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Thread: Air dried walnut and cherry question

  1. #1
    Join Date
    Dec 2006
    Oliver Springs, TN

    Air dried walnut and cherry question

    Hello all,

    Like all of you I am always on the lookout for wood. I found a guy today that has rough cut green walnut and cherry. Some of it has been cut for 2 weeks some for a couple months. He said he would sell it for 1.50 bd/ft. He said that I would need to have it kiln dried before I use it. I've always been under the assumption that if you let it sit long enough it would eventually be dry enough to use (1 inch per year etc.). If I get any I have an unfinished conditioned basement that I plan on putting it in.


  2. #2
    Join Date
    Nov 2006
    Mountain Home, Arkansas
    If you stack with small pieces to allow circulation ('stack and sticker' [that's a term I learned here. ] ) the wood will dry just fine. I put mine in our garage and use a fan to keep air moving. You do need the air to move. It will take a while. Others can advise better how to tell when it is dry enough.
    BTW, I don't go by that inch a year bit. IMHO, it depends on the wood, when it was cut, drying conditions and alignment of the moon with the stars.

  3. #3
    stack and sticker is right...
    90% of the wood I use is air dried cherry (usually found at auctions).
    You might want to put in a dehumidifier if its in a basement.

  4. #4
    Join Date
    Dec 2006
    RETIRED(!) in Austintown, Ohio
    Just let it air dry - stacked and stickered - for another six months or longer, and it'll likely turn out to be some of the best walnut and cherry you've ever used.

    I have about a hundred board feet of cherry, and maybe fifty of walnut that's been out in the barn for a couple years. Both have better color than any kiln dried stuff that I've ever seen.

    I've never used them, but a local kiln operation (big commercial one) will dry small lots for 20 per board foot. As long as I have a good supply out in advance, I don't see ever needing their services, though. I'll need to replenish my hoard pretty soon - before it dwindles down much further - in order to keep a good supply 'at-the-ready.'
    Jim D.

  5. #5
    Join Date
    Nov 2006
    Delton, Michigan
    sticker and air dryin is the best thing for walnut, you retain more color than you will from a kiln and the cherry is also good air dried the air movement is critcal.. without the air movement depending on your temps and the humidty factor in your area it can mold which can cause staining.. i cut alittel today which will be air dried and have alittle more stashed in another barn, its been ther 2 years now.. mostly walnut and some white oak
    If in Doubt, Build it Stout!
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  6. #6
    Join Date
    Dec 2006
    New Zealand
    If it's a large amount you will be best to stack it outside for a few months first. Get rid of most of the moisture outside.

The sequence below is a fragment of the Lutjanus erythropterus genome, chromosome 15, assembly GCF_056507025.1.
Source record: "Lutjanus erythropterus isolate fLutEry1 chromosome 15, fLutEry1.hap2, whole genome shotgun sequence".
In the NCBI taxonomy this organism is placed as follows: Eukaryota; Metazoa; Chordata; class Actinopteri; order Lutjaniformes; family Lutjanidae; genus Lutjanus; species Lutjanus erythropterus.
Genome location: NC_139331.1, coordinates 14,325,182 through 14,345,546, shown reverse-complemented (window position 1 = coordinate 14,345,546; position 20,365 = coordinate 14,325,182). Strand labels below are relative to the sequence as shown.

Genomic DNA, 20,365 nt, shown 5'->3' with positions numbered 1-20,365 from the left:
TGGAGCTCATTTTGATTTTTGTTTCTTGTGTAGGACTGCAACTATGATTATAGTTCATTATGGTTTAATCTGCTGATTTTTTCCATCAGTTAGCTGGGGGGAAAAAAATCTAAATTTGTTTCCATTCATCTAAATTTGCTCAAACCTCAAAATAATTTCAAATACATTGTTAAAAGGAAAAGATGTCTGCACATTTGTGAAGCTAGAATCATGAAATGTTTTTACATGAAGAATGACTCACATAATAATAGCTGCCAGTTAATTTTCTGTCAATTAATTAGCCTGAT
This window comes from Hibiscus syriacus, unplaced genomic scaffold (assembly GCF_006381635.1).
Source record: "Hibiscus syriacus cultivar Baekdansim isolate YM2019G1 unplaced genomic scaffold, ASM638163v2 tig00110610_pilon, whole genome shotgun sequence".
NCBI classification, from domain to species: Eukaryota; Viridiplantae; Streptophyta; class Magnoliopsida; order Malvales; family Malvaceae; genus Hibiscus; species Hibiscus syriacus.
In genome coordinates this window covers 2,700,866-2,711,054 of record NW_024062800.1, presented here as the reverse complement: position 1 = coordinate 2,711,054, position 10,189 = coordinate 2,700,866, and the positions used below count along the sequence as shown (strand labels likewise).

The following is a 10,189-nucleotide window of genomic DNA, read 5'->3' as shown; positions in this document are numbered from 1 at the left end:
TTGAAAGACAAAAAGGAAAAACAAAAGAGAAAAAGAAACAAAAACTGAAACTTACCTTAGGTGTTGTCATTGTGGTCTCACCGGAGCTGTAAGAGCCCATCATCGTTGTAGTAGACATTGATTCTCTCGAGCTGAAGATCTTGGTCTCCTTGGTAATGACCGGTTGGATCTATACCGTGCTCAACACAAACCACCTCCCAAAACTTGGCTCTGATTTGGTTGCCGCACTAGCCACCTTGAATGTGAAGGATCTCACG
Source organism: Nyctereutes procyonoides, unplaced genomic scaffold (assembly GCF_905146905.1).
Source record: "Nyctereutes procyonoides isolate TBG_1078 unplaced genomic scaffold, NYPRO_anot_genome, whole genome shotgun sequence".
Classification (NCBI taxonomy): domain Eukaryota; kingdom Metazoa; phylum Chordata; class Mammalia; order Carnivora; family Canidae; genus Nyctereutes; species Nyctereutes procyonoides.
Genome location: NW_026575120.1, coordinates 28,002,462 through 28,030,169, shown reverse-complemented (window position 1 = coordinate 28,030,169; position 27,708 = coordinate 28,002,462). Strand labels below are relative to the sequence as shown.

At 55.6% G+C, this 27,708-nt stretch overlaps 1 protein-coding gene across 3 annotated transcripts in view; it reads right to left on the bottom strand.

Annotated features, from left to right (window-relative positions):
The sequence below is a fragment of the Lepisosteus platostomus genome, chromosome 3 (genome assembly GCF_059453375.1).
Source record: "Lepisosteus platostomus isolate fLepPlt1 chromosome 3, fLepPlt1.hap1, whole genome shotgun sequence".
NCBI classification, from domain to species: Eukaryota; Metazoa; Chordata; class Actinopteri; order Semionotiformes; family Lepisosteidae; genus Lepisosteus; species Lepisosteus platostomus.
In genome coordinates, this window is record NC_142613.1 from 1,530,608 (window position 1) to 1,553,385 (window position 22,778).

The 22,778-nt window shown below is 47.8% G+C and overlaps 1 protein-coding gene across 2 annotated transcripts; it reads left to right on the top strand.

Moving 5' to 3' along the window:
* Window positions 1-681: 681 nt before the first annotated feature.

After it's air dried down to around 20% then it's much more forgiving, and wont release a huge amount of water in your basement.

    If it's a small amount then inside with a fan to circulate the air is OK, but every pound of green wood you bring inside has 1/2 a pound of water that has to go someplace.

    To monitor the drying (if you dont have a moisture meter) get a sample board and weigh it on some digital scales. Weigh it each week, and it will get lighter. When it stops getting lighter, thats as dry as it's going to get. You dont know exactly how dry it is, but it's at equlibrium with it's environment, and thats what you need.

    Time taken will vary with temp, humidity, air flow, wood species etc but 12 months is worst case. In reality it may take 3-6 months to air dry 1" wood.

    Walnut is one of the easiest woods to air dry. Low shrinkage and rot resisant means it's less likely to split, warp or stain. Cherry is also OK to air dry.


  7. #7
    Join Date
    Dec 2006
    Oliver Springs, TN
    Thanks for the help. I think I'll get some of each and stash it. This is a good deal for this area. Dry cherry is between 4 - 7 dollars and walnut is in the 5 - 8 range. I don't do this for a living so I don't need it right now. I can wait.

    Thanks Ian, I could put it in my garage for a couple months then move it to the basement.
    Last edited by John Daugherty; 11-22-2008 at 11:39 PM.

  8. #8
    Join Date
    Aug 2008
    Reno, Nv
    There is a normal rule of thumb for hardwoods; dry 1 year per inch plus one year. This is assuming the stock is racked with proper airflow.
    Your Respiratory Therapist wears Combat boots

  9. #9
    Quote Originally Posted by Jim Burr View Post
    There is a normal rule of thumb for hardwoods; dry 1 year per inch plus one year. This is assuming the stock is racked with proper airflow.
    This is the rational I have used and have had no ill effects. I don't believe you can have much success with less than a full year to the inch and the extra is for good measure. Thgat is covered and protected and in a place where air can move throughout the stack and with spacing between the layers of stacks.

    I know a fellow who stores his in a building enclosed with a Dehumidifier running 24/7 and he still adheres to the inch per year rule of thumb.

  10. #10
    I recently purchase a few board feet of walnut which requires drying. To prevent cracking and splitting I coated the ends with this stuf:

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